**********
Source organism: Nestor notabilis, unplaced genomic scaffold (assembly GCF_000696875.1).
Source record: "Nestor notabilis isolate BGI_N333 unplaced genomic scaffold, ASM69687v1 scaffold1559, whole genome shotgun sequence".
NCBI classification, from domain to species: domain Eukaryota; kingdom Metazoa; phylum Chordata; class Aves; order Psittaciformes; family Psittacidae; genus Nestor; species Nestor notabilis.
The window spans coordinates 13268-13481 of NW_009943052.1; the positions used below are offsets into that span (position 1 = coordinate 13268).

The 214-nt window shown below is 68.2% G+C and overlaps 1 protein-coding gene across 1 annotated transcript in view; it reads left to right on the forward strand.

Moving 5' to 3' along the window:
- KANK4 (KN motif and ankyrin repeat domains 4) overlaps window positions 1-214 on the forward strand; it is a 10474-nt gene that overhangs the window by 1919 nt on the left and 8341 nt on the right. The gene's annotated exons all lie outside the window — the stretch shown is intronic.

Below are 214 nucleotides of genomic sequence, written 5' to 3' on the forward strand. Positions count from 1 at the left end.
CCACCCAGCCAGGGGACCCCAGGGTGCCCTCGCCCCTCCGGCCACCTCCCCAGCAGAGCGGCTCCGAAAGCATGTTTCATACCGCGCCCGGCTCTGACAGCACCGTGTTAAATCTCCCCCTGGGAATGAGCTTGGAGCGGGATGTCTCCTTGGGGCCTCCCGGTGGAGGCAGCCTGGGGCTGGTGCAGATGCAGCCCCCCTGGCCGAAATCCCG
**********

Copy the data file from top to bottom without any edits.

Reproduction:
Source organism: Nestor notabilis, unplaced genomic scaffold (assembly GCF_000696875.1).
Source record: "Nestor notabilis isolate BGI_N333 unplaced genomic scaffold, ASM69687v1 scaffold1559, whole genome shotgun sequence".
NCBI classification, from domain to species: domain Eukaryota; kingdom Metazoa; phylum Chordata; class Aves; order Psittaciformes; family Psittacidae; genus Nestor; species Nestor notabilis.
The window spans coordinates 13268-13481 of NW_009943052.1; the positions used below are offsets into that span (position 1 = coordinate 13268).

The 214-nt window shown below is 68.2% G+C and overlaps 1 protein-coding gene across 1 annotated transcript in view; it reads left to right on the forward strand.

Moving 5' to 3' along the window:
- KANK4 (KN motif and ankyrin repeat domains 4) overlaps window positions 1-214 on the forward strand; it is a 10474-nt gene that overhangs the window by 1919 nt on the left and 8341 nt on the right. The gene's annotated exons all lie outside the window — the stretch shown is intronic.

Below are 214 nucleotides of genomic sequence, written 5' to 3' on the forward strand. Positions count from 1 at the left end.
CCACCCAGCCAGGGGACCCCAGGGTGCCCTCGCCCCTCCGGCCACCTCCCCAGCAGAGCGGCTCCGAAAGCATGTTTCATACCGCGCCCGGCTCTGACAGCACCGTGTTAAATCTCCCCCTGGGAATGAGCTTGGAGCGGGATGTCTCCTTGGGGCCTCCCGGTGGAGGCAGCCTGGGGCTGGTGCAGATGCAGCCCCCCTGGCCGAAATCCCG